MENASHA, Wis. (WFRV) – Ahhh… comic relief. Just what the doctor ordered.

On the its first play back from the COVID-19 pandemic and other headaches, venerable Attic Chamber Theatre has a tight comedy going.

“Jeeves at Sea” is about an amiable, pampered British oaf, his precise and encyclopedic valet, a spot or two of romance and a heap of comic mayhem over a muddling friend’s attempts to pull off an inheritance scheme with the help of his “twin.”

Amid the delightful complications are doses of teasing of the British upper crust in the Art Deco era around 1929 and chances to hear special language. Bertie Wooster, the oaf, is described by the one he is sweet on as a “woolly headed ducky.” In a moment of crisis, Bertie notes, “This just about takes the giddy biscuit.”

Playwright Margaret Raether (not mentioned in the printed program – oops) stuffs a stack of giddy biscuits from the writings of P.G. Wodehouse into the tongue-in-cheek action.

Director Tom Stadler has his experienced cast primed to pull off all kinds of exacting bits of comedy.

Prime is a kind of tennis match between Bertie and Jeeves. Bertie has a gift for air-headed predicaments, and Jeeves has a greater gift for finding the best way out. Tom Stadler has Casey Nash being precisely frenetic as Bertie and Scott Crane precisely precise as Jeeves. This is performed in the three-quarters round of an intimate theater, so up close, the acting is a marvel.

Along comes Daniel Draves as Crumpet, Bertie’s ne’er-do-nuthin’ buddy. It seems a German count (Paul Vanden Boogard) is after his hide for a late-night drunken misadventure from which he has a black eye. The plot around Crumpet is so thick it involves him making up a macho twin from Africa, Bertie’s sweetheart Stella (Rachel Sandlin), Jeeves’ sweetheart Minerva (Debra Barkholtz) and all kinds of tightwire comedic situations. Daniel Draves gets to unleash over-the-top acting with bolts of energy.

Each of the players grabs onto his/her role and charms. Everybody is woven into the fabric of the dizzying Bertie/Jeeves/Crumpet plot. Rachel Sandlin’s Stella herself is playing both ends against middle in sweet ways. Debra Barkholtz’s demure Minerva speaks up to rail against class inequities in the midst of a scene in which Bertie is supposedly wooing her. Paul Vanden Boogard’s ramrod Germanic military officer goes from mighty to meowing.

The production has the look of era in set décor and costuming (see the photo gallery). Action takes place aboard a yacht, the deck of which is theatrically re-created with an impressive faux wood floor.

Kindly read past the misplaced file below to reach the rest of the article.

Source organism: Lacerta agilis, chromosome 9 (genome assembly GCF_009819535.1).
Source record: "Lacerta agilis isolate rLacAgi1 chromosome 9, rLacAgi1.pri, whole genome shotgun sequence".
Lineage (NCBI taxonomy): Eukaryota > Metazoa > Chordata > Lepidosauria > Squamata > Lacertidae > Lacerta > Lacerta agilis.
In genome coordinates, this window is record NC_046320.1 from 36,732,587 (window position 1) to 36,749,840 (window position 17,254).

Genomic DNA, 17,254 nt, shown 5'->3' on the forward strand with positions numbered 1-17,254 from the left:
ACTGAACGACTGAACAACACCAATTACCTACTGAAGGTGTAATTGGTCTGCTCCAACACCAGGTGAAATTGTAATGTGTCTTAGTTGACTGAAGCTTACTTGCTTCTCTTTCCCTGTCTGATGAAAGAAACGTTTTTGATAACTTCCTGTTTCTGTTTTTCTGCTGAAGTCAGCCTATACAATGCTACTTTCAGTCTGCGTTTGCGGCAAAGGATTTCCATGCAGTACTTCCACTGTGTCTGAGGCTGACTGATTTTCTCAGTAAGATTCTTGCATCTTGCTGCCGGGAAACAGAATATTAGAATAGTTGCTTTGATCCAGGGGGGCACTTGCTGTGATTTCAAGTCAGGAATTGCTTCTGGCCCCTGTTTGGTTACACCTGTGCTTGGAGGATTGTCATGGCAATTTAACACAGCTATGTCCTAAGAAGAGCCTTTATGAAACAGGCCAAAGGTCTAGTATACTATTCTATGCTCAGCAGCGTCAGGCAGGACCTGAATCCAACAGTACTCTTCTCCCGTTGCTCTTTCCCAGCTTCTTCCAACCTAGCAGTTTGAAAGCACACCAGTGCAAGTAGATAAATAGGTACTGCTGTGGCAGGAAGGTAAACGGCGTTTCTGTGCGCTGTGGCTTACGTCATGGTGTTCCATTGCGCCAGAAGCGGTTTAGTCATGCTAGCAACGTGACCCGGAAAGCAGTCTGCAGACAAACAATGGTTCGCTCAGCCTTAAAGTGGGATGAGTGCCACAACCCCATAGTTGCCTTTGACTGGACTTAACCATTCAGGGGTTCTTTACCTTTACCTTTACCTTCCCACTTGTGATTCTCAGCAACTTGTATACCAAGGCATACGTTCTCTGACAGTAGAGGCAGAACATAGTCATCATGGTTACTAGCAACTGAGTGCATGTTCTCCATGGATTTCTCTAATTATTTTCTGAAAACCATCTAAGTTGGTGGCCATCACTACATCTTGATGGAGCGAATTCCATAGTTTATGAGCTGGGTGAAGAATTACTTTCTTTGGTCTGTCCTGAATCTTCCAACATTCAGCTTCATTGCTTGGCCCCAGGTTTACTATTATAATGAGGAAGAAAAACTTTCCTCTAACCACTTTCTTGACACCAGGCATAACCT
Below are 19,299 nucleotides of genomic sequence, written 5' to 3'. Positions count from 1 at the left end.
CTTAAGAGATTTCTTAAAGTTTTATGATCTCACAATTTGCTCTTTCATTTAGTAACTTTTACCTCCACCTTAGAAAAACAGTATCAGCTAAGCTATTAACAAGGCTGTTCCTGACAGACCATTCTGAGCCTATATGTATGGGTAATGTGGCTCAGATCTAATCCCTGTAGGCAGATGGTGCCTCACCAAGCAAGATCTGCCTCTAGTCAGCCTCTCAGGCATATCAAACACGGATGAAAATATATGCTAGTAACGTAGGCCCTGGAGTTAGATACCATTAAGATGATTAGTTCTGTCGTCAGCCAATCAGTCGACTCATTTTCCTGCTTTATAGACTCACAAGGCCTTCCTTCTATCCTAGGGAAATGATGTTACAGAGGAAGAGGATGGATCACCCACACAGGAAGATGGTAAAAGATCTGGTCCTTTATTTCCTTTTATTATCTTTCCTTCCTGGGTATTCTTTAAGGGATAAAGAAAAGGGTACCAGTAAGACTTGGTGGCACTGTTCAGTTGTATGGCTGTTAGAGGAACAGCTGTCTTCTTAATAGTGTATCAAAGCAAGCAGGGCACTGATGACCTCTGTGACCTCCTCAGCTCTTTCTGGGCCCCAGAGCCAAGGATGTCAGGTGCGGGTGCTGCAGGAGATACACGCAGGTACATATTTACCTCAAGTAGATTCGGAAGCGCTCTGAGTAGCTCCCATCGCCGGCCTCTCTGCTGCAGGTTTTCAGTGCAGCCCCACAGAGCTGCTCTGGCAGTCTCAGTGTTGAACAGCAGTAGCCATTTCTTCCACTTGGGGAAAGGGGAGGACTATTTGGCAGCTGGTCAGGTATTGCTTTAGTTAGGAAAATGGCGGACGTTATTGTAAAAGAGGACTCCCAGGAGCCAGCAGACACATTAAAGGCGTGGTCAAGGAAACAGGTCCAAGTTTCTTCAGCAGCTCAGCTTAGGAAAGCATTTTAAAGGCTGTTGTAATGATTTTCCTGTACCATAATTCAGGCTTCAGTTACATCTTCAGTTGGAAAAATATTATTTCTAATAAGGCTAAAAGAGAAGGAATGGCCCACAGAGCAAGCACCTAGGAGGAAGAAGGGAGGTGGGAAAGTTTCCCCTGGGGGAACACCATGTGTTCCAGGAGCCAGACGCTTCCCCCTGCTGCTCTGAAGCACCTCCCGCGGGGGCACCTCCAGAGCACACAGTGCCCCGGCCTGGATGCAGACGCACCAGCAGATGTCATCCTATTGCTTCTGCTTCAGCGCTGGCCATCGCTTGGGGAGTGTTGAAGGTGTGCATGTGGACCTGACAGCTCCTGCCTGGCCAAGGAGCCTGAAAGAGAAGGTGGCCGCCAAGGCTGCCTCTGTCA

Very much went into pulling off “Jeeves at Sea” on stage. And then there are other parts of the Attic Chamber Theatre story:

Like so many theater groups, Attic has dealt with schedule destructions and disruptions in the pandemic. Plan A became Plan B became Plan C. Attic seems to be somewhere in the middle of the alphabet now because of extra headaches. Its original plan was to present this season in James W. Perry Hall, the larger of two theaters in University of Wisconsin-Oshkosh, Fox Valley Campus Communication Arts Center. The idea was to socially distance the audience. Then came a storm and damage to the theater just before the set for “Jeeves at Sea” was to be moved in. Among other things, Attic had to re-seat ticketholders in the adjacent Lucia Baehman theater; seating is shoulder to shoulder now, though COVID-19 restrictions are eased. On opening night Friday, troupe president Berray Billington told the audience, “We got ’er done, and we’re ready to go.” The illusion now is “Jeeves at Sea” is going on like nothing happened. The show transports the audience to a worry-free experience. Such is live, in-person theater.

Added note: In a surprise Friday night, Bob and Nancy Ernst, stalwarts of Attic Chamber Theatre, were honored for their decades of service to the theater on and off the stage. Presenting flowers and a plaque named for the Cloak family in whose attic the troupe was started were the Ernsts’ two sons.


Creative: Playwright – Margaret Raether, adapting stories of P.G. Wodehouse; director – Tom Stadler; production coordinators – Kyle Conn, Robert Ernst; scenic designer – John Dalziel; light hang assistant – Zanna King; costumer – Emily Mae Westerfield; costume assistance – Nancy Ernst, John Roberts; props – Kyle Conn, Stacy Hoffman; sound board operator – Carlton Johnson

Cast (in order of appearance):

Bertie Wooster – Casey Nash

Jeeves – Scott Crane

Crumpet – Daniel Draves

Stella – Rachel Sandlin

Miss Pilbeam – Debra Barkholtz

Otto – Paul Vanden Boogard

Running time: Two hours

Remaining performances: 7 p.m. July 10; 2 p.m. July 11; 7 p.m. July 15-17



NEXT: “The Lifespan of a Fact” by Jim Fingal and John D’Agata, Aug. 12-21.

THE VENUE: Lucia Baehman Theatre is a 125-seat, rectangular space in the University of Wisconsin-Oshkosh, Fox Cities Campus (name change as of July 12, 2019) Communication Arts Center. Lined by black stage curtains on each wall, the space serves as a black-box theater. There are no adornments, and the stage and space are adaptable to whatever a production needs. The adjacent lobby is spacious and includes a ticket office, snack service area, restrooms and spaces for art and photo displays. The center opened in 2009.

THE PEOPLE: Lucia Baehman and her husband, Stan, are longtime supporters of theater in the Fox River Valley.